ADELAIDE - As 2020 staggers towards its dismal end, the trail of upheaval and disasters left in its wake will continue to reverberate around the world for many years to come.
When historians of the future are considering the impact of Covid-19 on the world, they will be presented with a smorgasbord of issues to contemplate.
In the USA they will be struggling to understand how the world’s largest and most successful republic became so seriously and corrosively divided along so many fracture lines.
So divided, in fact, that its very existence as a viable democracy has been called into question.
Our future historians will especially be trying to figure out how an obvious narcissistic sociopath, a person conspicuously lacking in any sort of moral or ethical compass, could only be so narrowly defeated in a presidential election.
How could 70 million Americans possibly think that Donald Trump and his Republican Party enablers actually represented their interests in the face of all evidence to the contrary?
Similarly, events in the UK and Europe will call into question the underlying competence of various national governments, most of which have conspicuously failed to effectively manage the response to the pandemic, with an ensuing massive loss of life and a severe economic recession.
Meanwhile, the apparent success of the Chinese government in suppressing the disease and minimising its economic impact may lead some historians to wonder if an authoritarian model of government may be preferable to democracy when it comes to dealing with national crisis.
Certainly, there are more than a few contemporary thinkers openly contemplating this question.
Some of them regard the events of 2020 as clear evidence that democracy is no longer about achieving the greatest good for the greatest number but more about preserving the wealth and interests of the richest and most powerful segment of the population.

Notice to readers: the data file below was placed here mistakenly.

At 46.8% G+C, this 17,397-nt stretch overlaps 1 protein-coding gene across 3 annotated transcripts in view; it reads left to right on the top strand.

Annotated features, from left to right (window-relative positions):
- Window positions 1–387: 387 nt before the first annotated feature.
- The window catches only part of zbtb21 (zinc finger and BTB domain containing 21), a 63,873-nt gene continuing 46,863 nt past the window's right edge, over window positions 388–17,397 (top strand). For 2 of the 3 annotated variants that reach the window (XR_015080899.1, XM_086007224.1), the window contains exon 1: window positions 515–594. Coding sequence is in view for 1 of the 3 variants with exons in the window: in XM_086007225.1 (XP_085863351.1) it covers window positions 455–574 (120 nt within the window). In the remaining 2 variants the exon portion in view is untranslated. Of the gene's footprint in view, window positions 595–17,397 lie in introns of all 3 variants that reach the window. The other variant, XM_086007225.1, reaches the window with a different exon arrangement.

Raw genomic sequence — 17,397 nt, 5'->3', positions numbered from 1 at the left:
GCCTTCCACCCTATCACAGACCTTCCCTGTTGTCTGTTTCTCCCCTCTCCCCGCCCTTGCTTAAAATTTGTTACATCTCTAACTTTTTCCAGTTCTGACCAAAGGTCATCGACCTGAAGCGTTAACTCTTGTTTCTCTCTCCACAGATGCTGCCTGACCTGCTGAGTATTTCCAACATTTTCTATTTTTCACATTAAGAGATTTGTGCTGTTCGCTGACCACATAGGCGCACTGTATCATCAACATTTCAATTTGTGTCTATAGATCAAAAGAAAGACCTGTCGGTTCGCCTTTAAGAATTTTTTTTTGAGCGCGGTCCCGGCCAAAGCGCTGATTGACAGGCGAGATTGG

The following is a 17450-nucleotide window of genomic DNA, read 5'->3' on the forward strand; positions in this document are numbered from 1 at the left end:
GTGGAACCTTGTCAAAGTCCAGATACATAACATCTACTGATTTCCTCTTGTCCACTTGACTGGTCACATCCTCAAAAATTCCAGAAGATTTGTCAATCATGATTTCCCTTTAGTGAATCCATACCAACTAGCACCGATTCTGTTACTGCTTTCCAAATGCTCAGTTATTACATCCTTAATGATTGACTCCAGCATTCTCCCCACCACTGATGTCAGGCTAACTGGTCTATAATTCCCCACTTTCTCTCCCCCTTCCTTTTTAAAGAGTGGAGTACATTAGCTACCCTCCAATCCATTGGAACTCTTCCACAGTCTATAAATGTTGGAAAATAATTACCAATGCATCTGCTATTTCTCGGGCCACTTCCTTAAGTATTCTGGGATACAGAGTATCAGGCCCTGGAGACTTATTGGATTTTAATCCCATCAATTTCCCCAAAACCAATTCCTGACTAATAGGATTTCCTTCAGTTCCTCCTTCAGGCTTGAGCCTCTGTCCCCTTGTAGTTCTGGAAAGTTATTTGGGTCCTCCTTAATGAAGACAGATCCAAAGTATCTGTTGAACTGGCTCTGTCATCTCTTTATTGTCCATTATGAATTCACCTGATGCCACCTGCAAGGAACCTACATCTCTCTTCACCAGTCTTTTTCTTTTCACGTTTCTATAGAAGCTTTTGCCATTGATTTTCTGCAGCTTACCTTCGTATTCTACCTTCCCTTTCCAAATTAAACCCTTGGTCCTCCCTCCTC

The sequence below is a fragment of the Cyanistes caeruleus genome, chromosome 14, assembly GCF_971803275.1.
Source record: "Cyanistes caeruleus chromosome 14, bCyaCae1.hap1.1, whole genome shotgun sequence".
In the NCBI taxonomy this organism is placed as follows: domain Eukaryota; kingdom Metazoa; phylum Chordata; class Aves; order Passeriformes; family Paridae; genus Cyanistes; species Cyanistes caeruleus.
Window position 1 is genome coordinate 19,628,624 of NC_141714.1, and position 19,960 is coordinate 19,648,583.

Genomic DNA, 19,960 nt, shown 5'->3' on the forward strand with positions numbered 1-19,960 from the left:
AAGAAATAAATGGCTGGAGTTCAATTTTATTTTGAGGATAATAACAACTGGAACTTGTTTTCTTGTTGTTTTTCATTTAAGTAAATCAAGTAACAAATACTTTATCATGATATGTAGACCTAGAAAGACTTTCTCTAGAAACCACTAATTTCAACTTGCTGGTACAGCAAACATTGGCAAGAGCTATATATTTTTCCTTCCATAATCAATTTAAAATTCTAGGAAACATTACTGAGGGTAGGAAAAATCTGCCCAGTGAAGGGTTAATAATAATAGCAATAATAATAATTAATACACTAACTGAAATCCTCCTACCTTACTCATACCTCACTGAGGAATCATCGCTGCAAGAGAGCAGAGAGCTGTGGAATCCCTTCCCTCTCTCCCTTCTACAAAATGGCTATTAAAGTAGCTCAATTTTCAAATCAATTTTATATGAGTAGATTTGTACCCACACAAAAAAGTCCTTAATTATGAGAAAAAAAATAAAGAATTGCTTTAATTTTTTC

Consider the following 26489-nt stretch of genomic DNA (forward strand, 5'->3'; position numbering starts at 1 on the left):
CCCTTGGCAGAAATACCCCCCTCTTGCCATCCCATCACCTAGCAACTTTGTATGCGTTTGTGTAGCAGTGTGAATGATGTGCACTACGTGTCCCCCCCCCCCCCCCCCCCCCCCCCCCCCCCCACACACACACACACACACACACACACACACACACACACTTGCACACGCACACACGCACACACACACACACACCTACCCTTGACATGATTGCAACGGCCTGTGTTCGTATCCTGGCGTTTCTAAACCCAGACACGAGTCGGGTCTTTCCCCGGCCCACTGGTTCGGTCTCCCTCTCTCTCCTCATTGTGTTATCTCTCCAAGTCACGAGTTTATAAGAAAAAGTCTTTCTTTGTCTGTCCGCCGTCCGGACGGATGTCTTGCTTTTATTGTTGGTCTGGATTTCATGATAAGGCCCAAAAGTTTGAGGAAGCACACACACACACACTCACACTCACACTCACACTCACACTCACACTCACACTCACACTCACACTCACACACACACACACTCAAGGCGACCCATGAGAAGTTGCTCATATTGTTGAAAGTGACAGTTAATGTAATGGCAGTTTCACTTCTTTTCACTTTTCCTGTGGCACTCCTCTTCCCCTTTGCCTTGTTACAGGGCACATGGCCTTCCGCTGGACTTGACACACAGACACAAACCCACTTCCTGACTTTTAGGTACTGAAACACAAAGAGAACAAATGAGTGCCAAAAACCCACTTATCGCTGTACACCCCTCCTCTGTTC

Historians will study events in countries like Japan, South Korea, Taiwan and Australia in an effort to understand why and how they succeeded in managing the pandemic and its economic consequences so much better than most of the rest of the democratic world. What did they know or do that the others did not?
From a contemporary viewpoint, the simple answer seems to be that the governments of these countries, notwithstanding significant cultural differences, followed the advice of the medical, scientific and economic experts and their respective populations had sufficient self discipline to comply with that advice.
In an Australian context, it seems we collectively are more willing to put our trust in governments at a time of crisis than people in, say, the USA or UK or France. This is despite our supposedly ingrained anti-authoritarianism and ‘she’ll be right’ attitude.
It seems it eventually opted to do nothing and rely upon blind luck to avoid disaster. Future historians may be hampered by the lack of data upon which the PNG government based its conclusions.
It seems to me that this absence of coherent policy is further evidence, if any was needed, that PNG politics is less about governing and more about the struggle between different loosely affiliated groups of mostly self-interested individuals to acquire wealth, power and influence.
So governing in the public interest has become a subsidiary activity which is routinely disrupted or ignored due to the interminable political machinations of the type vividly on display in the last few weeks of 2020.